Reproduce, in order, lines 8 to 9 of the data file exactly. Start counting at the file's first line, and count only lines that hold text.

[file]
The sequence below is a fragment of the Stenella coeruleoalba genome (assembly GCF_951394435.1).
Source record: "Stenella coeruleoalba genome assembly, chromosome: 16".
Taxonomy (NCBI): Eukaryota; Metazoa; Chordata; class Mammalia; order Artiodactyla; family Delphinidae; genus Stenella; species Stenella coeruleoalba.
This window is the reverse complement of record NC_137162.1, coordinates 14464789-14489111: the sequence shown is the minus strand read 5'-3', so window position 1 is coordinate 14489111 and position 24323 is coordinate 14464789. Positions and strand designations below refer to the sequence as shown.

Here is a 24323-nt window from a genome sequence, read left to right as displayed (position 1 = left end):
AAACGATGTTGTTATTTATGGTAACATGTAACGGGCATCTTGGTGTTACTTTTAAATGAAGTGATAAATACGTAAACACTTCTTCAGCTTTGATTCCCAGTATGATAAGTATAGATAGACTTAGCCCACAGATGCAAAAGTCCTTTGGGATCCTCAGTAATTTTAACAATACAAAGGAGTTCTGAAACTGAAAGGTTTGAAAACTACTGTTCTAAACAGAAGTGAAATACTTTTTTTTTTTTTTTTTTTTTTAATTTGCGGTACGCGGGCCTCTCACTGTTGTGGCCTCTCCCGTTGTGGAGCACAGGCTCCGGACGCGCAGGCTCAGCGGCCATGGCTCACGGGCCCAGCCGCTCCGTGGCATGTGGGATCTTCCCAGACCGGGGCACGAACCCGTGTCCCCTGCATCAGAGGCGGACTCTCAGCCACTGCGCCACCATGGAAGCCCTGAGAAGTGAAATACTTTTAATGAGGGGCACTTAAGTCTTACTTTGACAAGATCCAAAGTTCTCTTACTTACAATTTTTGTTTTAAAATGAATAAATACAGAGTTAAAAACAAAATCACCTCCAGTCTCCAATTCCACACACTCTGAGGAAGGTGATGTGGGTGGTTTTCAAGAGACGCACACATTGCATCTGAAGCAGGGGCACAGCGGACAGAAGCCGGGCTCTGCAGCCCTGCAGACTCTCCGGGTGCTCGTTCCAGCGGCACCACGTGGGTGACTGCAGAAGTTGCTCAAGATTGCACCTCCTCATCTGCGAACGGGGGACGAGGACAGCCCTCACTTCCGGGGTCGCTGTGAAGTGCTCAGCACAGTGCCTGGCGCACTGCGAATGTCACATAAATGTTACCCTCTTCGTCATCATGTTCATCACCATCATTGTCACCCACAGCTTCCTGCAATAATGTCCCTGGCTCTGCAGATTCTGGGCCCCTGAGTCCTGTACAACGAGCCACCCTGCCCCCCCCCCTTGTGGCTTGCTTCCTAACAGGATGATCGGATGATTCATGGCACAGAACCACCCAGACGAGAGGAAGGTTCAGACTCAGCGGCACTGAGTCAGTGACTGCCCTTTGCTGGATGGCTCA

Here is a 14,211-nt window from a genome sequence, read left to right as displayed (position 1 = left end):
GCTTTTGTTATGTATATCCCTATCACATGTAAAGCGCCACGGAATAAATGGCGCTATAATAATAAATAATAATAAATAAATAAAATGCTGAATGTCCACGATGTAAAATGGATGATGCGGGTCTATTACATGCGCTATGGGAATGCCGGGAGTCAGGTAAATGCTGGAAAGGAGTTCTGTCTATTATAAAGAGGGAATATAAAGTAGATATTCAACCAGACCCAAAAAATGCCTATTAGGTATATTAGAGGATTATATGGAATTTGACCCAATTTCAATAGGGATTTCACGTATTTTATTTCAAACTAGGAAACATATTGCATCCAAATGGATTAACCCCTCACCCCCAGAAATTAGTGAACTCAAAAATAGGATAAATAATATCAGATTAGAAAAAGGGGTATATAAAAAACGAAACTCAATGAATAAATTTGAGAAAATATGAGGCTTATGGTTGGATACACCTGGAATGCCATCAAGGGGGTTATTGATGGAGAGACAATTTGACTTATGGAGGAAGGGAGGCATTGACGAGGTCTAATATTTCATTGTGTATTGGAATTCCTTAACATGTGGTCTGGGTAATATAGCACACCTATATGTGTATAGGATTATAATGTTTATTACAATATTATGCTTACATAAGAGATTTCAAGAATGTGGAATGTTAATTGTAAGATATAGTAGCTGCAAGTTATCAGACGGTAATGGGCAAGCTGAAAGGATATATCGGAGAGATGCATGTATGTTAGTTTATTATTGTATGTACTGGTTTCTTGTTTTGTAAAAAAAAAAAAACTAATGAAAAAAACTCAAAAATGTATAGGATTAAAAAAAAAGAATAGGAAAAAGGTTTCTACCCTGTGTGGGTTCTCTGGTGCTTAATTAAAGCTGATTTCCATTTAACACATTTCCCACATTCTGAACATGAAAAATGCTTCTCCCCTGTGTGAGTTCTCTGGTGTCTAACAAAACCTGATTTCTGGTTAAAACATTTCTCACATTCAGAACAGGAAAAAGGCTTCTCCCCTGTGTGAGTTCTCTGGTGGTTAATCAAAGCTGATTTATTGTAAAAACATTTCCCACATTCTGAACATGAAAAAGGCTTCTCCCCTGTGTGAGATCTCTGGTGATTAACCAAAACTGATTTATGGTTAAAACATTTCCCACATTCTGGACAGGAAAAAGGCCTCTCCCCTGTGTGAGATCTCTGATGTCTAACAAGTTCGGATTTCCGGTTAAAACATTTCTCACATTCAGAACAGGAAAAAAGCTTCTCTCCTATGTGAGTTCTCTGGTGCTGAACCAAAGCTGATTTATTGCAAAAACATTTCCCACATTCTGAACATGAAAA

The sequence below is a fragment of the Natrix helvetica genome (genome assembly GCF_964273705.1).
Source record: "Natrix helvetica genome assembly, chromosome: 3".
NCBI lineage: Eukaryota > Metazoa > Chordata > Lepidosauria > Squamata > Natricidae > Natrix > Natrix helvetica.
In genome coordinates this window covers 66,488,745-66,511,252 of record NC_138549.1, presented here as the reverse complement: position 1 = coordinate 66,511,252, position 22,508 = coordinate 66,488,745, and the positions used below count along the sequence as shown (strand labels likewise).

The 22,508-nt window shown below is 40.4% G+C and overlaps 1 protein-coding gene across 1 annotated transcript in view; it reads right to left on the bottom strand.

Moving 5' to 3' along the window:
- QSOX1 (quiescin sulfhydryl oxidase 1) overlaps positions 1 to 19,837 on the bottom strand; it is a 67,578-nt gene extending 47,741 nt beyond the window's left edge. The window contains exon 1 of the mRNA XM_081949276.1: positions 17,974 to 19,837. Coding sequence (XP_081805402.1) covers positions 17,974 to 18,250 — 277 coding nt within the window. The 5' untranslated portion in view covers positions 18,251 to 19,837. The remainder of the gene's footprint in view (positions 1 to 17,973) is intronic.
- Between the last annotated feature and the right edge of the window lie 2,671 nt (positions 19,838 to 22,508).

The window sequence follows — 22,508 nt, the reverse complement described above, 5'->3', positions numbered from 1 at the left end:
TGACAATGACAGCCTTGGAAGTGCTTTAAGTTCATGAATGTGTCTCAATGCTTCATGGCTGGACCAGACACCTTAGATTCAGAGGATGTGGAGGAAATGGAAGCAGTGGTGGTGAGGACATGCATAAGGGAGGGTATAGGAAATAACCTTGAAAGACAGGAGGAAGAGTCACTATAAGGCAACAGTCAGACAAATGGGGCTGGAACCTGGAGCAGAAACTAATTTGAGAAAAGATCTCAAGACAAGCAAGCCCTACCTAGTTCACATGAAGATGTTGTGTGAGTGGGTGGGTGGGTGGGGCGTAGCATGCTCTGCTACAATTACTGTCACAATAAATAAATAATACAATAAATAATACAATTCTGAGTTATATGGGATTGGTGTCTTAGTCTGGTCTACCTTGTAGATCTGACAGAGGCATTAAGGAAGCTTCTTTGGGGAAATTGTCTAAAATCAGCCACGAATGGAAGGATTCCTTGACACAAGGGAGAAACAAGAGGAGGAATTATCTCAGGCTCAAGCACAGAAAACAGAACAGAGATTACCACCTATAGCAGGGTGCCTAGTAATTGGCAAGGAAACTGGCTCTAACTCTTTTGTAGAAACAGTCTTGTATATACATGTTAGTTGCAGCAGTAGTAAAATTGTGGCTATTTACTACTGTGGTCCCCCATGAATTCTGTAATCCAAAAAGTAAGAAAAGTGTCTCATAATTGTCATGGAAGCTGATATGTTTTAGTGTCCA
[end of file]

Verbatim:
GCTTTTGTTATGTATATCCCTATCACATGTAAAGCGCCACGGAATAAATGGCGCTATAATAATAAATAATAATAAATAAATAAAATGCTGAATGTCCACGATGTAAAATGGATGATGCGGGTCTATTACATGCGCTATGGGAATGCCGGGAGTCAGGTAAATGCTGGAAAGGAGTTCTGTCTATTATAAAGAGGGAATATAAAGTAGATATTCAACCAGACCCAAAAAATGCCTATTAGGTATATTAGAGGATTATATGGAATTTGACCCAATTTCAATAGGGATTTCACGTATTTTATTTCAAACTAGGAAACATATTGCATCCAAATGGATTAACCCCTCACCCCCAGAAATTAGTGAACTCAAAAATAGGATAAATAATATCAGATTAGAAAAAGGGGTATATAAAAAACGAAACTCAATGAATAAATTTGAGAAAATATGAGGCTTATGGTTGGATACACCTGGAATGCCATCAAGGGGGTTATTGATGGAGAGACAATTTGACTTATGGAGGAAGGGAGGCATTGACGAGGTCTAATATTTCATTGTGTATTGGAATTCCTTAACATGTGGTCTGGGTAATATAGCACACCTATATGTGTATAGGATTATAATGTTTATTACAATATTATGCTTACATAAGAGATTTCAAGAATGTGGAATGTTAATTGTAAGATATAGTAGCTGCAAGTTATCAGACGGTAATGGGCAAGCTGAAAGGATATATCGGAGAGATGCATGTATGTTAGTTTATTATTGTATGTACTGGTTTCTTGTTTTGTAAAAAAAAAAAAACTAATGAAAAAAACTCAAAAATGTATAGGATTAAAAAAAAAGAATAGGAAAAAGGTTTCTACCCTGTGTGGGTTCTCTGGTGCTTAATTAAAGCTGATTTCCATTTAACACATTTCCCACATTCTGAACATGAAAAATGCTTCTCCCCTGTGTGAGTTCTCTGGTGTCTAACAAAACCTGATTTCTGGTTAAAACATTTCTCACATTCAGAACAGGAAAAAGGCTTCTCCCCTGTGTGAGTTCTCTGGTGGTTAATCAAAGCTGATTTATTGTAAAAACATTTCCCACATTCTGAACATGAAAAAGGCTTCTCCCCTGTGTGAGATCTCTGGTGATTAACCAAAACTGATTTATGGTTAAAACATTTCCCACATTCTGGACAGGAAAAAGGCCTCTCCCCTGTGTGAGATCTCTGATGTCTAACAAGTTCGGATTTCCGGTTAAAACATTTCTCACATTCAGAACAGGAAAAAAGCTTCTCTCCTATGTGAGTTCTCTGGTGCTGAACCAAAGCTGATTTATTGCAAAAACATTTCCCACATTCTGAACATGAAAA

The sequence below is a fragment of the Natrix helvetica genome (genome assembly GCF_964273705.1).